Thematic investing focuses on secular trends and issues — rather than sectors or market indexes — and is a powerful way to approach sustainable investing. Investment themes often play out across multiple sectors and can influence competitive dynamics, financial performance and equity values in the short and long term. Moreover, thematic investing can be implemented across asset classes. To be effective, however, the investment themes must be measurable and powerful enough to influence a company’s equity value or volatility.

We believe three important themes — energy transition and innovation, inclusive growth and strong governance — will alter the investment landscape in multiple sectors for the foreseeable future. In addition, our analysis shows that within specific sectors, these themes have also been correlated with excess return.

For these investment themes, we developed clear metrics to measure the extent to which companies in a broad investment universe were aligned with each theme. We then used traditional quantitative techniques to determine whether the theme was correlated with excess return, and if so, identify any variances by sector or industry.

By exploring each theme quantitatively, we sought to mitigate unintended biases that often influence investment decisions. We then married this analysis with fundamental analysis at the stock level to determine a specific company’s alignment with each investment theme on a forward-looking basis.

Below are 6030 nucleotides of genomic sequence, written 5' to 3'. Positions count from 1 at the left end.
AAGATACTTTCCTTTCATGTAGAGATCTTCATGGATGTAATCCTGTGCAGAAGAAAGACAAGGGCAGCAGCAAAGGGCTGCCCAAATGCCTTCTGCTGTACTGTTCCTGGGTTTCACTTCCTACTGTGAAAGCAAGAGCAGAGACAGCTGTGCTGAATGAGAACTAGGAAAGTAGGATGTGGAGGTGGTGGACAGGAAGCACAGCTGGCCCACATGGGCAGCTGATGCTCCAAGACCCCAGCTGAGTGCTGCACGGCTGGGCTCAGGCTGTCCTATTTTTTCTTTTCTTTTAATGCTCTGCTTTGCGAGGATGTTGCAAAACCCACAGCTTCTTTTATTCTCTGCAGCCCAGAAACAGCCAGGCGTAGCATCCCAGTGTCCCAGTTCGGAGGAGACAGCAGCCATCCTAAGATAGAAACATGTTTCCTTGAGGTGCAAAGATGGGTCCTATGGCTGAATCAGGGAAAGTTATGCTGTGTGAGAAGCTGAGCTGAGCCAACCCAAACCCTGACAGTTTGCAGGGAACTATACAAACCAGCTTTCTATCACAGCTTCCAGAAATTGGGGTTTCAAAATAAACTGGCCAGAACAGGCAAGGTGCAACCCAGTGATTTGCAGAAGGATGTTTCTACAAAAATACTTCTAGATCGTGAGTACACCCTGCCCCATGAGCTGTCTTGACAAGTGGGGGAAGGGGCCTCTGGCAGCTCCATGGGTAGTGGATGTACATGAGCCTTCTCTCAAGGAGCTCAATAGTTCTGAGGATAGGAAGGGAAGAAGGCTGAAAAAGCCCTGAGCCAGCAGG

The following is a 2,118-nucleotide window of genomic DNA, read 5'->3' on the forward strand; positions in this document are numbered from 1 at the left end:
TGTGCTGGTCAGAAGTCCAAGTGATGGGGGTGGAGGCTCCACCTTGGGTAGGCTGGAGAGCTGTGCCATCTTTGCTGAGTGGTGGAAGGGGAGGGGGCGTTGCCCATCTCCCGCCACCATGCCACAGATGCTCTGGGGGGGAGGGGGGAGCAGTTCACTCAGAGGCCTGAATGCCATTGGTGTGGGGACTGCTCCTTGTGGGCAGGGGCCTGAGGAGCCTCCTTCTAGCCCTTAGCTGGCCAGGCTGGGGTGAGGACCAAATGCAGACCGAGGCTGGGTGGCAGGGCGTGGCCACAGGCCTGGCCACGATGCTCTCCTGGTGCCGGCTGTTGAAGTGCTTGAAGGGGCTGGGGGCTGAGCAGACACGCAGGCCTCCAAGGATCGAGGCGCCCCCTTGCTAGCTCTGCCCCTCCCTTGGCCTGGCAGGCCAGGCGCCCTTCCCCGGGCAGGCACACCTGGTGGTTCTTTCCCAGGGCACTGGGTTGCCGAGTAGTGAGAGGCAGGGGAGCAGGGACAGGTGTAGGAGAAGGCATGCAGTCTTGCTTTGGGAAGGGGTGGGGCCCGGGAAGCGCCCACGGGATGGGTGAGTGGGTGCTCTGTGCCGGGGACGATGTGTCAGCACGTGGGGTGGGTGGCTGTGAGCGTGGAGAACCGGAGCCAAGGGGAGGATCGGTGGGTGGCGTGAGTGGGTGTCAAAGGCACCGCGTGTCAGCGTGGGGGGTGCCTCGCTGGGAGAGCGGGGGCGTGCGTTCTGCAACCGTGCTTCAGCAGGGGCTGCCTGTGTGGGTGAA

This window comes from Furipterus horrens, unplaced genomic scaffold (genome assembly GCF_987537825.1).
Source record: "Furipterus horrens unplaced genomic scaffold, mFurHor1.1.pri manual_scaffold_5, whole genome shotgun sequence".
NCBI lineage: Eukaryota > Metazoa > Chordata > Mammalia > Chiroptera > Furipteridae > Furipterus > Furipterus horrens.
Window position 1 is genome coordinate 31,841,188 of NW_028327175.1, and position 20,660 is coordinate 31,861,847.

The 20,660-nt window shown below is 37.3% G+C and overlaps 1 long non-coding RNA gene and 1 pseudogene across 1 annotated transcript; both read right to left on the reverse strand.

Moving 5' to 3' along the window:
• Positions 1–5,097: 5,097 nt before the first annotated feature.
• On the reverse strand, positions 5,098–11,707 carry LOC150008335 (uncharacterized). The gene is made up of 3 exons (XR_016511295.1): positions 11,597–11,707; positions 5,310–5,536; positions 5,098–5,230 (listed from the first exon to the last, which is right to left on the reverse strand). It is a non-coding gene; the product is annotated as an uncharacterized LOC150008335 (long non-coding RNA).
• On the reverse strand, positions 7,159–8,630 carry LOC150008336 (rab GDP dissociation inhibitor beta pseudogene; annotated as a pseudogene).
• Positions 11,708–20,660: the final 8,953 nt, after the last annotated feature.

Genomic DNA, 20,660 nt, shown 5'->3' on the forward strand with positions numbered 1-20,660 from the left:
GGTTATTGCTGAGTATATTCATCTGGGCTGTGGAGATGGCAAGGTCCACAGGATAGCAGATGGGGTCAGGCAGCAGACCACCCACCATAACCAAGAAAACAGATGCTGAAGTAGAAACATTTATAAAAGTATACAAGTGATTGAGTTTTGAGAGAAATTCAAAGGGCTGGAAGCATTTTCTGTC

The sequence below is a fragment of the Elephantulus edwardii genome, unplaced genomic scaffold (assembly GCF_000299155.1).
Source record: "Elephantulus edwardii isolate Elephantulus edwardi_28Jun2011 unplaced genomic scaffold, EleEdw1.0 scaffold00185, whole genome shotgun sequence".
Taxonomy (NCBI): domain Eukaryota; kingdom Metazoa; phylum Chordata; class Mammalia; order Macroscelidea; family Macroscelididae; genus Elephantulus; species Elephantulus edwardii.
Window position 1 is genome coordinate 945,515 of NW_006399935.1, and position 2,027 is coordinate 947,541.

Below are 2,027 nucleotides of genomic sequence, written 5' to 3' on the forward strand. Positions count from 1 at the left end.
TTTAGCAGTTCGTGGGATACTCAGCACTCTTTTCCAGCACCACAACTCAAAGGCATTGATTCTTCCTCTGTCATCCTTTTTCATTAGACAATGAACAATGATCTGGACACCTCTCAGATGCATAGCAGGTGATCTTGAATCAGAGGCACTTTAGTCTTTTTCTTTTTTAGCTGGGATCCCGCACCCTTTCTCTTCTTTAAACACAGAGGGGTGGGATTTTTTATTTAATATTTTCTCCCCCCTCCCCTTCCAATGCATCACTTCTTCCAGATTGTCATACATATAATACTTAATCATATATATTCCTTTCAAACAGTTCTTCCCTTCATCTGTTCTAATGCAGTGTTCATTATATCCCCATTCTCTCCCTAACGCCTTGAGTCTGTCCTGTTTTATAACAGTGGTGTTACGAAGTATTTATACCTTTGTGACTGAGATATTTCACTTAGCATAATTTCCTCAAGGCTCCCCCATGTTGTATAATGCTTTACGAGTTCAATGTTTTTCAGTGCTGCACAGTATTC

Investment themes may enhance investment performance

To confirm the relevance of the themes to investors, we identified metrics to help us to determine whether they can enhance investment performance and to guide us toward stocks that are aligned with the theme in our purchase universe. For example, metrics for the energy transition and innovation theme include emissions trends, carbon intensity relative to non-current assets, the change in carbon intensity relative to non-current assets and green patents relative to non-current assets.

In this case, we found that stocks that ranked in the top third of our purchase universe based on their alignment with energy transition and innovation outperformed stocks that ranked in the bottom third of our purchase universe during the period we examined (Figure 1).

Stocks more aligned with energy transition and innovation outperformed those less aligned 

Let’s explore each of these themes in greater detail.

Energy transition and innovation will likely disrupt many economic sectors

The energy transition and innovative responses to that transition will likely disrupt many sectors of the economy and impact equity valuations. This theme includes decarbonization, defined as efforts to transform the production of energy to reduce greenhouse gas emissions and remove emissions from the atmosphere, as well as “green innovation,” the commercialization of technologies that enhance productivity, reduce environmental risks and expand access to energy, at scale.